I did get something, or a few somethings, new yesterday. Several documents from Pridnestrovie (PMR)... two large honour documents, two blank docs for the gold and silver 65th Year Victory in the GPW medals and a doc for a 50th Year Victory in the GPW ( Russian Fed medal issued by the PMR!). So, that was all good. Another doc was "thrown-in" to the mix... a Black Sea Cossack document of some kind- not an award, but maybe an invitation. More on that later.
Back to work for two days tomorrow and then off for the weekend. Added bonus... Friday is payday!!! What's not to like?
Earlier today (5-25-13) I attended the Ft. Lee Military Show for the first time. I had a blast… great show, wonderful location; altogether a very worthy effort by the organizers. I’ll certainly go again next year, and I’ll probably have a table of my own then as well.
I primarily went to hook up with two good friends, Kevin Born (one of the show’s organizers- thanks Kevin!) and Ralph Pickard (author of “Stasi Decorations and Memorabilia, Volumes 1 and 2”), as it has been a couple of years since I saw them last. A wonderful reunion ensued, along with some minor buying and selling on my part. Great way to spend a beautiful Saturday morning and early afternoon.
Insofar as content, most of the vendors dealt in artifacts from multiple countries and the country that had the most items on display/for sale was the US. Wars covered began with WW1, although I did see reunion items from the US Civil War. There were a couple of US vendors who also had a smattering of Third Reich items, and a couple who also had Eastern Bloc awards. Kevin and Ralph’s tables were the only tables displaying East German militaria.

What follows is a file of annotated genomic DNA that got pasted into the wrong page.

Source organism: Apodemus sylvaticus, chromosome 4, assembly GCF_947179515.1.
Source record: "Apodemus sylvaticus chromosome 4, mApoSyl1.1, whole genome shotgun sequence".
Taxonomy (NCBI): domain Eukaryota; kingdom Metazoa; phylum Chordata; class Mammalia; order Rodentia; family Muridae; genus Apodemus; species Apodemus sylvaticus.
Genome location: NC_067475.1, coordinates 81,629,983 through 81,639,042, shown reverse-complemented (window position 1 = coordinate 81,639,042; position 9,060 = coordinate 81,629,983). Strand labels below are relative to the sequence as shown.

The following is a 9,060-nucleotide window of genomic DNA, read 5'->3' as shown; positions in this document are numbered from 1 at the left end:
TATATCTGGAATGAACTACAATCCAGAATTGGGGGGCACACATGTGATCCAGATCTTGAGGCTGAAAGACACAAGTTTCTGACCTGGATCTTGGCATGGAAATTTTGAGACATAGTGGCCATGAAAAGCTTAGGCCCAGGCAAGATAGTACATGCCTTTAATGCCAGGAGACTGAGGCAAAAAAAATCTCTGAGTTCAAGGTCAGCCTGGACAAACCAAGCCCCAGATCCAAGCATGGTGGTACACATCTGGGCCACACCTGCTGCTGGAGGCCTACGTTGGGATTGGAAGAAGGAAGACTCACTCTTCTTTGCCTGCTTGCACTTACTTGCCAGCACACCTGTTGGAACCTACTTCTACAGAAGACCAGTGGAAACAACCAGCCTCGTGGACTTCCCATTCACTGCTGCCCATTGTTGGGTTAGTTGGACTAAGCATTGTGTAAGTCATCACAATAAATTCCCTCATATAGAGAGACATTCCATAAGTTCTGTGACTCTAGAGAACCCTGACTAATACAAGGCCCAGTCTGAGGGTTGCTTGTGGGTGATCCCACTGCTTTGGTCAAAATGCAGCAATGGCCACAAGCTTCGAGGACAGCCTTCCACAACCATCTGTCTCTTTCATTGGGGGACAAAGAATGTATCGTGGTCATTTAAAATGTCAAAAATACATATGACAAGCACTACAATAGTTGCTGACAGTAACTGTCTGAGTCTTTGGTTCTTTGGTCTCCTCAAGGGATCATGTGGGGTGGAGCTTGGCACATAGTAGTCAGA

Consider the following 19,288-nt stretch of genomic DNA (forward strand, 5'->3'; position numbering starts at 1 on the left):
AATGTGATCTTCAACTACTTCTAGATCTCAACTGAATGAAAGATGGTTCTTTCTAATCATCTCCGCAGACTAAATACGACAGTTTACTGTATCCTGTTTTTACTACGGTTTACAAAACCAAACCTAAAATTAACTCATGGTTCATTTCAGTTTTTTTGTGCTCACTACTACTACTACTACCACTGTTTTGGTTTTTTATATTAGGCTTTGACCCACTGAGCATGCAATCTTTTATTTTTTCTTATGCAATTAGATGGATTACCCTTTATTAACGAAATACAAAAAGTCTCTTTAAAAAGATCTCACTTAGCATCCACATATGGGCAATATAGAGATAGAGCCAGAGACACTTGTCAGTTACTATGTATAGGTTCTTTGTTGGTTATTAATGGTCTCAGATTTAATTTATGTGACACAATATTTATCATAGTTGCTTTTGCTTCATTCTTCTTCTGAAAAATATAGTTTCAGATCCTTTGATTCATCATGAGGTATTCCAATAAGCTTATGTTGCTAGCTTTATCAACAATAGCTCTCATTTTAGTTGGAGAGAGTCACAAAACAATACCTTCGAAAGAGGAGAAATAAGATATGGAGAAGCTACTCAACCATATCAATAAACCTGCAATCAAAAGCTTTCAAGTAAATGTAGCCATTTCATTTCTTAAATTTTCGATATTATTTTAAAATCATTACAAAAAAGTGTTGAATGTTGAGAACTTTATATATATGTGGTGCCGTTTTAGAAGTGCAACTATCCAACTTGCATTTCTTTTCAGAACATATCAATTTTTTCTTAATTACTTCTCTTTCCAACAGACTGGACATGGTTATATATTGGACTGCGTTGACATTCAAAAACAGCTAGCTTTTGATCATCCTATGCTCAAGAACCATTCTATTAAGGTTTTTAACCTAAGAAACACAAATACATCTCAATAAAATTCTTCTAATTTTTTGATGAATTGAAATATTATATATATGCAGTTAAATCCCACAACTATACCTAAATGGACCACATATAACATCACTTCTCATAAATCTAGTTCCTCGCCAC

The highlight of the day was Ralph’s sharing two unbelievable groupings he has acquired… and when I say “unbelievable”, well, you can certainly take that to the bank. The first group is that of a Hungarian State Security agent who retired a Colonel in the mid ‘70’s. In this group, Ralph has been able to acquire this gentleman’s awards from his own country, which include awards from both the Rakosi and Kadar periods and the documents that go with them; Bulgarian awards and associated documents; East German MfS (“Stasi”) awards and their documents; Soviet awards and their documents including the highly coveted “Outstanding Member of the MOOP” (in absolutely pristine condition) and KGB 50 Year award badge. Also with this group, is a Hungarian classified award document that, by virtue of it not having a copy distribution number, may be the sole copy of that particular document, and an interesting pass that admitted this gentleman to all secure areas in the event of an emergency- a sort of “get out of jail free” pass. There were other documents, such as his retirement document, as well. Suffice it to say I have never seen a grouping so impressive and so complete… then Ralph showed me the next case.